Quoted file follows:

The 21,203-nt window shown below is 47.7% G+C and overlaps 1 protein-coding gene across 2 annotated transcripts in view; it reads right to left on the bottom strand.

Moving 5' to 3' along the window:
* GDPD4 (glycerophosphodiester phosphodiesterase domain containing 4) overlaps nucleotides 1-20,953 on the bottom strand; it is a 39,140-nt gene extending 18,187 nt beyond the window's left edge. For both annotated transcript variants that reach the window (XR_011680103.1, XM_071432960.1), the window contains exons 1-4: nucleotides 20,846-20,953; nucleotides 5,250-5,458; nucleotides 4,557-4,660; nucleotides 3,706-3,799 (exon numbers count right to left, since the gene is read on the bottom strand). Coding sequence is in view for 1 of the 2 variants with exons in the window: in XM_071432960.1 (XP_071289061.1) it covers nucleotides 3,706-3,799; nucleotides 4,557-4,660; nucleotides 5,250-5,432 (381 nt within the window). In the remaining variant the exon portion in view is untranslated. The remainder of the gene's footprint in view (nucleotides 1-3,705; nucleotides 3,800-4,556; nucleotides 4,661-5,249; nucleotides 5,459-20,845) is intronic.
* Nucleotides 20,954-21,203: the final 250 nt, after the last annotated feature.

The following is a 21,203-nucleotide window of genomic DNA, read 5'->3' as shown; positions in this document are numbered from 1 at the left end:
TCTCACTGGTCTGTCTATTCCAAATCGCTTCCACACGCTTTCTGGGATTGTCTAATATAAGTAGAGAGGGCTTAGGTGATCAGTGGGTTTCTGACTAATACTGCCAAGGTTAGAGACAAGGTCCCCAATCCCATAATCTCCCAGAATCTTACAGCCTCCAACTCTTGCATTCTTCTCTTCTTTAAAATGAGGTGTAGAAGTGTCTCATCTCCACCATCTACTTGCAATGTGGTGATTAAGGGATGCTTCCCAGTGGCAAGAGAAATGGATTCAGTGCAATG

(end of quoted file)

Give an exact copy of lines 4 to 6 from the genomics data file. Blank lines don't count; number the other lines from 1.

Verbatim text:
* Nucleotides 20,954-21,203: the final 250 nt, after the last annotated feature.

The following is a 21,203-nucleotide window of genomic DNA, read 5'->3' as shown; positions in this document are numbered from 1 at the left end:
TCTCACTGGTCTGTCTATTCCAAATCGCTTCCACACGCTTTCTGGGATTGTCTAATATAAGTAGAGAGGGCTTAGGTGATCAGTGGGTTTCTGACTAATACTGCCAAGGTTAGAGACAAGGTCCCCAATCCCATAATCTCCCAGAATCTTACAGCCTCCAACTCTTGCATTCTTCTCTTCTTTAAAATGAGGTGTAGAAGTGTCTCATCTCCACCATCTACTTGCAATGTGGTGATTAAGGGATGCTTCCCAGTGGCAAGAGAAATGGATTCAGTGCAATG